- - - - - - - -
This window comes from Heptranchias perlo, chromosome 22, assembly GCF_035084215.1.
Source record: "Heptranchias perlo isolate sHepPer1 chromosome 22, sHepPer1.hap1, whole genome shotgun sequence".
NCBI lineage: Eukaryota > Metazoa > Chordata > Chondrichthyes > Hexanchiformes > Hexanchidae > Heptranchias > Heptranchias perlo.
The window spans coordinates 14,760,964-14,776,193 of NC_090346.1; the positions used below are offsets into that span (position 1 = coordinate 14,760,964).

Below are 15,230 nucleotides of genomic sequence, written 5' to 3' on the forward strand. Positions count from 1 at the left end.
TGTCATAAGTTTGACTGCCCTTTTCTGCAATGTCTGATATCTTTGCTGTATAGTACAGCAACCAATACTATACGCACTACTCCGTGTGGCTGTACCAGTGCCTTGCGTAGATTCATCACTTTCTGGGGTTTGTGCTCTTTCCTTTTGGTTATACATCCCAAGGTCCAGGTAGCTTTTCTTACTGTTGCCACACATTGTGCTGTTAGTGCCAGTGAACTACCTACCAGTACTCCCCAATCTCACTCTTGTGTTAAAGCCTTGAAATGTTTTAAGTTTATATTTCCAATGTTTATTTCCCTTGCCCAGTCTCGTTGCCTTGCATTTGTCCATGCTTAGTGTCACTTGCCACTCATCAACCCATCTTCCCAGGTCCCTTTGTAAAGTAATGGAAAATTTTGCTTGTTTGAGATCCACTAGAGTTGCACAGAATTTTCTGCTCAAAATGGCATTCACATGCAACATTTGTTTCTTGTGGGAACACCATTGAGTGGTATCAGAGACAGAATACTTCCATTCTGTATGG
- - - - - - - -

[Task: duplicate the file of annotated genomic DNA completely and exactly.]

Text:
This window comes from Heptranchias perlo, chromosome 22, assembly GCF_035084215.1.
Source record: "Heptranchias perlo isolate sHepPer1 chromosome 22, sHepPer1.hap1, whole genome shotgun sequence".
NCBI lineage: Eukaryota > Metazoa > Chordata > Chondrichthyes > Hexanchiformes > Hexanchidae > Heptranchias > Heptranchias perlo.
The window spans coordinates 14,760,964-14,776,193 of NC_090346.1; the positions used below are offsets into that span (position 1 = coordinate 14,760,964).

Below are 15,230 nucleotides of genomic sequence, written 5' to 3' on the forward strand. Positions count from 1 at the left end.
TGTCATAAGTTTGACTGCCCTTTTCTGCAATGTCTGATATCTTTGCTGTATAGTACAGCAACCAATACTATACGCACTACTCCGTGTGGCTGTACCAGTGCCTTGCGTAGATTCATCACTTTCTGGGGTTTGTGCTCTTTCCTTTTGGTTATACATCCCAAGGTCCAGGTAGCTTTTCTTACTGTTGCCACACATTGTGCTGTTAGTGCCAGTGAACTACCTACCAGTACTCCCCAATCTCACTCTTGTGTTAAAGCCTTGAAATGTTTTAAGTTTATATTTCCAATGTTTATTTCCCTTGCCCAGTCTCGTTGCCTTGCATTTGTCCATGCTTAGTGTCACTTGCCACTCATCAACCCATCTTCCCAGGTCCCTTTGTAAAGTAATGGAAAATTTTGCTTGTTTGAGATCCACTAGAGTTGCACAGAATTTTCTGCTCAAAATGGCATTCACATGCAACATTTGTTTCTTGTGGGAACACCATTGAGTGGTATCAGAGACAGAATACTTCCATTCTGTATGG